Preaching to the converted, almost converted and unconverted at ESC SV 09 - Embedded.com

Preaching to the converted, almost converted and unconverted at ESC SV 09

When I attend an Embedded Systems Conference, the developers and engineers I talk to generally fall into three categories ” converted, unconverted and in the process of being converted.

Converted developers are those have committed to a specific set software tools and hardware platforms and want to know more about how to use them.

Unconverted engineers are those who are starting on a project and have not committed to any particular approach and want to know more about the general area and the tools and techniques that will be useful no matter what platform they choose.

At any stage in the design process, an engineer is at one of these stages or about to enter or leave it.

On Embedded.com, we address such diverse needs with two kinds of contributed articles from engineers and developers: 1) design articles on general topics and methodologies and 2) Product-How To articles, which focus on the features of specific hardware and software products and how they can be used in particular design applications.

At the Embedded Systems Conference this spectrum of needs are handled by two kinds of sessions: (1) the general classes, with which most attendees are familiar, given by developers who have wide experience in their topic areas and 2) Sponsored Sessions and Seminars focused on specific hardware and software products and how they can be used.

At the Embedded Systems Conference Silicon Valley in San Jose, Ca., March 31 to April 2, 2009, there are numerous Sponsored Sessions by engineers from every major hardware and software company, including Microsoft, ARM, Microchip, Intel, IBM and many others. The ones that have caught my eye – and about which I am having a tough time making a decision – include:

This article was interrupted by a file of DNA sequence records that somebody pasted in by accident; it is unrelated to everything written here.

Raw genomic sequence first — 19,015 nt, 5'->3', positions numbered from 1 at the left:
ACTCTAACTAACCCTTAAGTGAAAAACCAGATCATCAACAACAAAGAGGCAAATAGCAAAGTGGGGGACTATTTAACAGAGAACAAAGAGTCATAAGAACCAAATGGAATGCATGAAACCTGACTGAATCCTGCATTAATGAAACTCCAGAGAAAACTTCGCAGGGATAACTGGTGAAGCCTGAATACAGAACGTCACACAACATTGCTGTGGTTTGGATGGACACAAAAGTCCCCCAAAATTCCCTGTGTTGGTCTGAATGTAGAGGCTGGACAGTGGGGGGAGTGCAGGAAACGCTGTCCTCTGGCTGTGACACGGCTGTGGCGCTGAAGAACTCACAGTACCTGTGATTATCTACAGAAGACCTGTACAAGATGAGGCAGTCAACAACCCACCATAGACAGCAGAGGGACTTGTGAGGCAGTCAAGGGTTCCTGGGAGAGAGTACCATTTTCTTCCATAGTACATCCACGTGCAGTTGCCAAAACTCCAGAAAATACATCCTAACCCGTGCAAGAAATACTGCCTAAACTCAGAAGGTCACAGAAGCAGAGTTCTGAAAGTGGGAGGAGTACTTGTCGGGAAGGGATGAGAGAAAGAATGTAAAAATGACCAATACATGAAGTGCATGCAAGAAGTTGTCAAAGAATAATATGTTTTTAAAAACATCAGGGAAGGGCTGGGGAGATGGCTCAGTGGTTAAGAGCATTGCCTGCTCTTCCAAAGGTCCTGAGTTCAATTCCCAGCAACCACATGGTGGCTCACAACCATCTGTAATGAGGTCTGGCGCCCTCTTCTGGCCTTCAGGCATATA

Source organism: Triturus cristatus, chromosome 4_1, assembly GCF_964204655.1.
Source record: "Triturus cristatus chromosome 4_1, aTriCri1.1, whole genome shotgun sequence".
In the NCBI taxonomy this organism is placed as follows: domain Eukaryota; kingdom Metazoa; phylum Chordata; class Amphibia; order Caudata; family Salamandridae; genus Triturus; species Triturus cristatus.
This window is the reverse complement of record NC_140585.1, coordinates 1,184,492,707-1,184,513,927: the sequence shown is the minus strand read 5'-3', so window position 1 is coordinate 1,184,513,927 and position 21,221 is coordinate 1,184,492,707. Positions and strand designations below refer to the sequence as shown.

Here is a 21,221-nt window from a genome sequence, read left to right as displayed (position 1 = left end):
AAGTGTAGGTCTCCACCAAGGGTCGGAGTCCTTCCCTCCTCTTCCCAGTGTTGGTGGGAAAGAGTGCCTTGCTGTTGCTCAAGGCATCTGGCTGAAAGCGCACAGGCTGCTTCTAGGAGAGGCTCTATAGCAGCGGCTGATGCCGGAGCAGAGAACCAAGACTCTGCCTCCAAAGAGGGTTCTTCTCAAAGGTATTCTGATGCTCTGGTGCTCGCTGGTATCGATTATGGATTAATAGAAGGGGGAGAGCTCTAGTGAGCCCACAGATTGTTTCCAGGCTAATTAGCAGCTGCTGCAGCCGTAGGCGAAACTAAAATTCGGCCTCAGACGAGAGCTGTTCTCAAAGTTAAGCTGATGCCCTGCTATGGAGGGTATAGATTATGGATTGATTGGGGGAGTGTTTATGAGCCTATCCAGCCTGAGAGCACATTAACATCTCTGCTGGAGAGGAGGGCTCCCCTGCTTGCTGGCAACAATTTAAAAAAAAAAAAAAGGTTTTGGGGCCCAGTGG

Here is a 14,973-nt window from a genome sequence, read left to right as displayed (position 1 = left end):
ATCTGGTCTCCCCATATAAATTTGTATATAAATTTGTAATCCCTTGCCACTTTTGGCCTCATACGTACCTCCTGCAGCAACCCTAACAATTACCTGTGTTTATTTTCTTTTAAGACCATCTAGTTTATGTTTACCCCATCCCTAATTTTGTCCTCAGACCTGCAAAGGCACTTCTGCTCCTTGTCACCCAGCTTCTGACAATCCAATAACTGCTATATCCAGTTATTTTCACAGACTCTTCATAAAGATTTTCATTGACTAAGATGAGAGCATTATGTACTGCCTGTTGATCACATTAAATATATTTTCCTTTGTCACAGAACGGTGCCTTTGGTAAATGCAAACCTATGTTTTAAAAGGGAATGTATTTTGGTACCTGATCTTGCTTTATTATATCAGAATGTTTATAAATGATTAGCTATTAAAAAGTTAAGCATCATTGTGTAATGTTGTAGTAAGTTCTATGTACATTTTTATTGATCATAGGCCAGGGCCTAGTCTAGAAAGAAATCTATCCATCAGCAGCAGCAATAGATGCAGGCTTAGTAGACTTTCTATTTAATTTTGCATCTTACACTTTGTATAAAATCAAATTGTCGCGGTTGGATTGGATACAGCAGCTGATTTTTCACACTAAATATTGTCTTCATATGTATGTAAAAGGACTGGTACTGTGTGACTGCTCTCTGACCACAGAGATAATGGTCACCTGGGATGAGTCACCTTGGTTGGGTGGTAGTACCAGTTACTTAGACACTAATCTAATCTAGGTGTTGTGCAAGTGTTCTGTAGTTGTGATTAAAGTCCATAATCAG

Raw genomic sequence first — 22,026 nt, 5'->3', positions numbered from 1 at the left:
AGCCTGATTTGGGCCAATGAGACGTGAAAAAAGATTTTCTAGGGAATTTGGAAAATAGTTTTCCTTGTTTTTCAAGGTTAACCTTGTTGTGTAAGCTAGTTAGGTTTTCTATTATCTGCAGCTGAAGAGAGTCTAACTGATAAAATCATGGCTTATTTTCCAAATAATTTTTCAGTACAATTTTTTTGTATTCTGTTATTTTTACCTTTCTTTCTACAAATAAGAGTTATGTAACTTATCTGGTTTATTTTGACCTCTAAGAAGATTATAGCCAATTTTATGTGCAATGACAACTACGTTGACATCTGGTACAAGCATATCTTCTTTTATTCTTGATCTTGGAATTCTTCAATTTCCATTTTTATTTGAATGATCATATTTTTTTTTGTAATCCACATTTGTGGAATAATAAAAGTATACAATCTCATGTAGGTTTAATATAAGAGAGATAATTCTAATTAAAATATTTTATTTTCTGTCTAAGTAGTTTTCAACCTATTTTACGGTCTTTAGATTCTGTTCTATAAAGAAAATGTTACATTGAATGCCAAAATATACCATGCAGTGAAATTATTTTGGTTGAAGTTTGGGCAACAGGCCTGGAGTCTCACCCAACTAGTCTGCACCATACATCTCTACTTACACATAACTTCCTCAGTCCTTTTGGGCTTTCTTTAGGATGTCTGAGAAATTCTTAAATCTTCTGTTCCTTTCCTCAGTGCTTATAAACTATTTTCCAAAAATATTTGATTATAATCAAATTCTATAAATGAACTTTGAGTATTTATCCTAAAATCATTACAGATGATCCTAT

Source Code Analysis in an Agile World. Taught by Gwyn Fisher, chief technology officer at Klocwork, this should be a good basic tutorial not only on the company's source code analysis tools, but into the usefulness of SCA technology in code development using the Agile process.

New Frontiers in Innovation for Product Line Engineering, taught by John Carrilo, senior program at IBM Rational Software. This new approach to managing software development resources should have a profound impact on the way product designs move from concept to deployment.

Optimizing Software with ARM Tools, taught by Pieter Arnout, a technical specialist at ARM Ltd. This is one of several sponsored sessions on doing software development on the ARM architecture.

Debugging Windows Embedded CE 6 conducted by Rajesh Kakde, senor Windows embedded consultant at Adeneo Corp. This is one of several classes on this under-rated embedded OS by Adeneo and Microsoft Corp.

Windows Embedded and Industrial solutions: from sensors to servers which is presented by Mike Hall and Chris Muench of Microsoft.

How is Windows Embedded CE a Hard Real Time embedded system? in which Kurt Kennett presents the case for the usefulness of Windows Embedded CE in any number of control-oriented designs.

Architecture of the NXP Cortex-M0-based microcontroller in which Rob Cosaro, a systems applications and architecture manager at NXP goes into this new derivative of the ARM CPU.

For a list of all of these product specific classes, go to the Sponsored Sessions page on the Embedded Systems Conference web site. I hope you don't have as hard a time making a decision about which courses to attend as I did.

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